Chivo, El Salvador’s Bitcoin wallet, is taking steps to improve security and eliminate transaction issues that initially irritated users and led to a slew of complaints about the application.
Thousands of complaints have been filed against the company by local watchdog groups, ranging from stolen identities to failed transactions that never credited money back to their accounts. In other cases, transactions would take hours to complete, leaving customers and merchants unsure whether or not a payment had been approved.
To address the problem, the government-run Chivo S.A. de CV hired New York-based AlphaPoint to run the technology that powers the wallet and fix the bugs in its first iteration.
According to CEO Igor Telyatnikov, AlphaPoint has worked with 150 customers in over 35 countries, ranging from startups to state-owned banks. According to the company, its clients include CME Group, the Royal Mint, Scotiabank, and the Royal Bank of Canada. According to Telyatnikov, the company began working with Chivo in mid-December. His plan is to bring to El Salvador the company’s experience working in regulated jurisdictions and developing high-frequency trading systems.
“Users just have smoother experiences, there are fewer issues with transactions, and any transaction that does have issues, there are tools to research, remediate, and follow up,” he said in an interview. “The percentage of transactions with any kind of issue has dropped by orders of magnitude.”
Chivo was launched on September 7, the same day that Bitcoin became legal tender in El Salvador alongside the US dollar. It requires a Salvadoran ID number to register and comes with $30 in Bitcoin preloaded. Bitcoin’s price has dropped by about 14% since it became available for download.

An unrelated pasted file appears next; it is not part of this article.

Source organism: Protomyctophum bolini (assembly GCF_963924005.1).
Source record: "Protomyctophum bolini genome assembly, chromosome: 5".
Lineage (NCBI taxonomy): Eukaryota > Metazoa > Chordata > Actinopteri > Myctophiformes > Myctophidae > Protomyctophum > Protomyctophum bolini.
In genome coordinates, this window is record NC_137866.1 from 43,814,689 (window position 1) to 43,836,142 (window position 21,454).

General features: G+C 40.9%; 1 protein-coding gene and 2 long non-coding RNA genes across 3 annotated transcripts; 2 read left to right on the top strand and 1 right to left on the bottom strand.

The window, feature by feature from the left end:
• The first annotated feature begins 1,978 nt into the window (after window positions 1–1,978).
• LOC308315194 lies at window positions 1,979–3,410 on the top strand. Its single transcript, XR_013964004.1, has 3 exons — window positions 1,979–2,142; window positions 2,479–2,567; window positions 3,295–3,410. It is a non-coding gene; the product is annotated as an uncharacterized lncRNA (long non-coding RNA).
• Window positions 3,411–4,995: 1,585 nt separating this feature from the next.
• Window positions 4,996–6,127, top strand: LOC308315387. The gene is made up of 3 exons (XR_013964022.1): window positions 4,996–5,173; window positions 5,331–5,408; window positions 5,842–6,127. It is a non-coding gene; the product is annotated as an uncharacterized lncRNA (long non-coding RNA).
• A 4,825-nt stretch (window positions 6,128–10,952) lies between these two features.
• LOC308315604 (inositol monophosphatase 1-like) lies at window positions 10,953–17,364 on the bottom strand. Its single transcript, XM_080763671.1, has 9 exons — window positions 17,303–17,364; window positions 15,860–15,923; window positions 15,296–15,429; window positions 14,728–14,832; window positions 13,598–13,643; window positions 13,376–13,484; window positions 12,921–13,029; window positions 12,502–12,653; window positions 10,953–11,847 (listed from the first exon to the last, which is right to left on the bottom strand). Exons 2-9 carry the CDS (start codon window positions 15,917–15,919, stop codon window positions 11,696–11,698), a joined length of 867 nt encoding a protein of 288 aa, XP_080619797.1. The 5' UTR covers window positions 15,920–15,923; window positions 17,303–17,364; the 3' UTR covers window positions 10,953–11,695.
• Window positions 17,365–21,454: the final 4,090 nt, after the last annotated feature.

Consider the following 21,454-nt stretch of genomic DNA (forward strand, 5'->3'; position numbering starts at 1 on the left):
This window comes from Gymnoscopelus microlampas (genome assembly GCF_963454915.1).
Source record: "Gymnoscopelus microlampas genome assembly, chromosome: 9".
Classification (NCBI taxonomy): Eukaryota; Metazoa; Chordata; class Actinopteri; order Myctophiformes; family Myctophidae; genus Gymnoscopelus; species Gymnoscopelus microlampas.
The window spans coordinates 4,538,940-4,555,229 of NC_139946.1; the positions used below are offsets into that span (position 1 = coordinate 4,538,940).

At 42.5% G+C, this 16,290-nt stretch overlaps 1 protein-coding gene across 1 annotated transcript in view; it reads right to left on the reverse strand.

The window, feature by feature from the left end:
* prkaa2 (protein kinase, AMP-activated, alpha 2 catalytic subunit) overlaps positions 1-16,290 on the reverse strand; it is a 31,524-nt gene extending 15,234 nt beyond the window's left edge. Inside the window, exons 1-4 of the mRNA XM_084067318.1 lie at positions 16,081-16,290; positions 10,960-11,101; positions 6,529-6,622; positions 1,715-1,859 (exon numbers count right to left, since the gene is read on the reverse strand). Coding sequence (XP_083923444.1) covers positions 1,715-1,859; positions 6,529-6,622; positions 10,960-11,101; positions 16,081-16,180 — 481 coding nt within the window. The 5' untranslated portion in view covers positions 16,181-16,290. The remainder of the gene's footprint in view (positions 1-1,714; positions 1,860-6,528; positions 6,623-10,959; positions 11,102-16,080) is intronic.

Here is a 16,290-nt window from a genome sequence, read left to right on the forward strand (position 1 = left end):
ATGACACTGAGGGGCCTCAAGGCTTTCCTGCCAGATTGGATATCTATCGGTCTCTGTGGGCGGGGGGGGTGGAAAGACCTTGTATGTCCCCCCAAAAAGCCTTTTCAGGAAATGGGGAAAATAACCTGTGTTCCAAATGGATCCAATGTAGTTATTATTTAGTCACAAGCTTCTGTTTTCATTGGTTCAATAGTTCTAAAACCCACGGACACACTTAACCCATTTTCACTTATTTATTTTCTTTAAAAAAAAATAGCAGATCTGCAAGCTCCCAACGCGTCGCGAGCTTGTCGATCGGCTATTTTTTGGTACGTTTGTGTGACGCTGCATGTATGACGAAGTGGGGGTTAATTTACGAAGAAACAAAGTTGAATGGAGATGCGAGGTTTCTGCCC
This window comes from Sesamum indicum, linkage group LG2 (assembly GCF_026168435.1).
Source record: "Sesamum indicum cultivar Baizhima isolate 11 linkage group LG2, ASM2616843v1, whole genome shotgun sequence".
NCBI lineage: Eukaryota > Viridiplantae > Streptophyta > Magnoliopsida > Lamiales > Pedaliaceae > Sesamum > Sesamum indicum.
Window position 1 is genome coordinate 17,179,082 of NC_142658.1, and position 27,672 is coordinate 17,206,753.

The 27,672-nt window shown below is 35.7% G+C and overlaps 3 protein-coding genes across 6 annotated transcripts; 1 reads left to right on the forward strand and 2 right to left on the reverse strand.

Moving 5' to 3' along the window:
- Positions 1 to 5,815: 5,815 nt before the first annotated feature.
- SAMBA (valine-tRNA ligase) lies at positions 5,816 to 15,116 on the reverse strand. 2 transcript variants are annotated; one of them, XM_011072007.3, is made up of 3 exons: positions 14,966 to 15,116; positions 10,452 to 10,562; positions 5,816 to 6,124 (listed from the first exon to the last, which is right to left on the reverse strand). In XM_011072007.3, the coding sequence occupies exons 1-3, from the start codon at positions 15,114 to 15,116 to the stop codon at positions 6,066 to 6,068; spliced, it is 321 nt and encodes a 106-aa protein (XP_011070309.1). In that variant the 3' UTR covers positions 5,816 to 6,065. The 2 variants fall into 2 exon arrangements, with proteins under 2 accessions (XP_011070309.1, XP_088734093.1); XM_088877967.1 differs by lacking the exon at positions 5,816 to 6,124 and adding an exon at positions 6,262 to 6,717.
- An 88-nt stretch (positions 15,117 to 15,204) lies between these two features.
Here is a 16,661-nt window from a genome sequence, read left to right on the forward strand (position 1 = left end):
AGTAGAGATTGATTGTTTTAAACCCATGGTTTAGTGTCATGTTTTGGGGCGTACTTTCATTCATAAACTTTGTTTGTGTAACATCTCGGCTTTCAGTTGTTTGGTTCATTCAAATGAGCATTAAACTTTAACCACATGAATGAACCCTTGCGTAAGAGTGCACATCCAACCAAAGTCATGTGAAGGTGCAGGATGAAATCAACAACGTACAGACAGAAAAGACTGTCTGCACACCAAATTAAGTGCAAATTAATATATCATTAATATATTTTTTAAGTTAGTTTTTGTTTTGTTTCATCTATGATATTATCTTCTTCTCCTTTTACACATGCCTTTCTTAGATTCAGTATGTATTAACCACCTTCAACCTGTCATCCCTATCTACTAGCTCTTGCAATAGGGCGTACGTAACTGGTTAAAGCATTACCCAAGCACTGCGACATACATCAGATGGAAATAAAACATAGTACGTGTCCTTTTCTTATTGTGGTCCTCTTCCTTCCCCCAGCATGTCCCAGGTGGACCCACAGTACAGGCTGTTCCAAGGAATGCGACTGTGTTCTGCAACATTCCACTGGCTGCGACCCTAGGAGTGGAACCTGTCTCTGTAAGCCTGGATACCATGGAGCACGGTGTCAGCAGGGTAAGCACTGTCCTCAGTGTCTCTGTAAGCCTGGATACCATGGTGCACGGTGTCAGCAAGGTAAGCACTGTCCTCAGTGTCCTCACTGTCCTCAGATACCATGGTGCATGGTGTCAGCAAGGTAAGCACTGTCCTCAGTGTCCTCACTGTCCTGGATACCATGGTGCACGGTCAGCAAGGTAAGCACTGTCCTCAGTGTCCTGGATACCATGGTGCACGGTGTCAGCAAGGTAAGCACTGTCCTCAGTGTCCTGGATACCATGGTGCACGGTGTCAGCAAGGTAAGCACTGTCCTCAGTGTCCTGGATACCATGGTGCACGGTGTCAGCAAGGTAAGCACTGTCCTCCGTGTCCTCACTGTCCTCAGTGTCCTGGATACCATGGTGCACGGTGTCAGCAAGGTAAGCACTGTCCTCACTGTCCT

According to Telyatnikov, Alphapoint has implemented security features such as facial and fingerprint recognition, as well as improved the wallet’s integration into the Lightning Network, which has improved transaction processing and allowed Chivo to scale up. He added that the company’s technology also gives users more feedback on whether a transaction was successful, and that in failed transactions, money is credited back to the wallet immediately rather than leaving it pending as in previous cases.
According to him, the company has hundreds of employees and provides call centre support with offices in Asia for overnight assistance.
“The government, or Chivo,” Telyatnikov explained, “operates the wallet and has their own teams, but those teams are only as good as the teams they have available to reconcile transactions if a report is made.”
El Salvador has purchased 1,801 Bitcin since it became legal tender. According to Finance Minister Alejandro Zelaya, more than 4 million people use the Chivo wallet, and the country’s embrace of cryptocurrency has helped attract foreign investment.
El Salvador, according to Telyatnikov, is becoming AlphaPoint’s Latin America operations hub, and the company is currently hiring in the Central American country.